Survival Skills: How to Live Through a Flood

flood survival

Water is a life-sustaining force in this world, but it can also destroy property and take lives away. While some flooding is predictable, such as the flooding associated with a hurricane, other flooding occurs with little or no warning—like when a dam or levee fails. Memorize these five things to avoid during a flood so that the next time the water rises where you are, you’ll be able to make the right decisions and escape with your life.

Don't Drive Through Flood Waters: Flooding is the chief cause of death associated with thunderstorms, accounting for more than 90 fatalities every year in the U.S. More than half of these losses occur when vehicles are driven into dangerous floodwaters, especially at night when visibility is hampered. Just two feet of fast-moving water can sweep away most vehicles, even SUVs and trucks. Never try to drive through flood waters. Turn around and find some other route, or find high ground and stay put.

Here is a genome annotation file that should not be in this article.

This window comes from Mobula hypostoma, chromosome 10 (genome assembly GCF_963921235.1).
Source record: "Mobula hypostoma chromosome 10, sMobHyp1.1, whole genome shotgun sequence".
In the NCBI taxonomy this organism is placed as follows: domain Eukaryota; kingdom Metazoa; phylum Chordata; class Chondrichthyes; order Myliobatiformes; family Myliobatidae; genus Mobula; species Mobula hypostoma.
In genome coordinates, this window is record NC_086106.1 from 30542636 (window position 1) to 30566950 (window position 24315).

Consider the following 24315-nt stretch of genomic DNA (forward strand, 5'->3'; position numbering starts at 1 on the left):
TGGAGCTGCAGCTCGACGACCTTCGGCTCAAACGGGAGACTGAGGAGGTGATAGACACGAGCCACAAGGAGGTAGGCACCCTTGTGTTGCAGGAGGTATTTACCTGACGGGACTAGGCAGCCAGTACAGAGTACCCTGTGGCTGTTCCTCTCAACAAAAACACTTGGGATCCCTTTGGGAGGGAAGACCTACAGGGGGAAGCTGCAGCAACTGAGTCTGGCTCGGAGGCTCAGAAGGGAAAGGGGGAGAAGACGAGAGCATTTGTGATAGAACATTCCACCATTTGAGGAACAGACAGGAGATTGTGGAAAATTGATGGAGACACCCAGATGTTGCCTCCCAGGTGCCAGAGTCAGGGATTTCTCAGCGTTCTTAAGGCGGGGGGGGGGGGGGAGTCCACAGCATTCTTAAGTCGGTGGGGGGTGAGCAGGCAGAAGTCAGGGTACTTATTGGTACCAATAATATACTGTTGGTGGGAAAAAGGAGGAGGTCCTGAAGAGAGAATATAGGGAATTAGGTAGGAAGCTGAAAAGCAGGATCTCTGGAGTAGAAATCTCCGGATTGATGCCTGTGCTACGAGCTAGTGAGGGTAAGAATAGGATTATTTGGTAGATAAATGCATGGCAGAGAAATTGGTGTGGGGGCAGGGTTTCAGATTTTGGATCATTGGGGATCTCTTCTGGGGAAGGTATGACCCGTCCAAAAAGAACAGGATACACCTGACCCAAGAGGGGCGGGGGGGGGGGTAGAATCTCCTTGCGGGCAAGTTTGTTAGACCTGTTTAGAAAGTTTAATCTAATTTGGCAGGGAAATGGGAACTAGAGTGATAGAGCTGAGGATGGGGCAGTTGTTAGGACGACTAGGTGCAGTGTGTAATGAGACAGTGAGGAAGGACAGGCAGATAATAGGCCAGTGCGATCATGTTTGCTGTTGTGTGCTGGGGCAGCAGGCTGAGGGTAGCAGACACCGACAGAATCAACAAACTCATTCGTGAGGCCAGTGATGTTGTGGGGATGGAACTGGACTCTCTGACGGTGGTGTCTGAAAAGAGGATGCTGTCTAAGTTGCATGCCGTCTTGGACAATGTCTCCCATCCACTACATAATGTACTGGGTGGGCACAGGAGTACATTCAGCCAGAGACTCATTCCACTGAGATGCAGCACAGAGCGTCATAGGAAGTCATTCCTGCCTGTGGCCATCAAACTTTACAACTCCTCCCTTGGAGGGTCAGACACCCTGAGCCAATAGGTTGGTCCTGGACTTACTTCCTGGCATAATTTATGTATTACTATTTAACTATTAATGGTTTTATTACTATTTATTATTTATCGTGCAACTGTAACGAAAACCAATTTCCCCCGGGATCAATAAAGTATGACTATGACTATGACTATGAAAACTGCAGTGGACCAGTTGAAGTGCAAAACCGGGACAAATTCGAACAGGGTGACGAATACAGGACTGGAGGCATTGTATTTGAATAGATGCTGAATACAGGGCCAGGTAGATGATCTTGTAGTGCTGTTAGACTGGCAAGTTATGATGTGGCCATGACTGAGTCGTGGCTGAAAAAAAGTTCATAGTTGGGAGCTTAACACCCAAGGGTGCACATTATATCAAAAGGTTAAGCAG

Be Cautious at Crossings: Low bridges and similar crossings can flood in the blink of an eye in wet weather, particularly if a dam or levee breaks loose upstream. Take the time to stop and look upstream before attempting any crossings, then hurry across to safety.

Watch Your Step: Just six inches of rushing water can knock a person down and sweep him away. At eight pounds per gallon, even a small amount of rushing water delivers a great deal of force.

Wade Carefully: You might need to wade through water to escape a flooded house or vehicle, but take your time. The muddy water could conceal all types of dangerous debris and hazards. Broken glass, lumber studded with nails, and sharp pieces of metal are just a few of the things you might discover the hard way. Go slow and feel your way carefully.

Get Out Of Harm's Way: We all love our homes and don't want to leave them undefended. But other than throwing out a few sandbags, there is little we can do to save a dwelling doomed by rising water. The best way to deal with flooding is to evacuate before an expected event, and stay away until an all-clear is issued by local authorities.

Have you made it through a flood this year? Please share your story in the comments!

(photo via Wikipedia)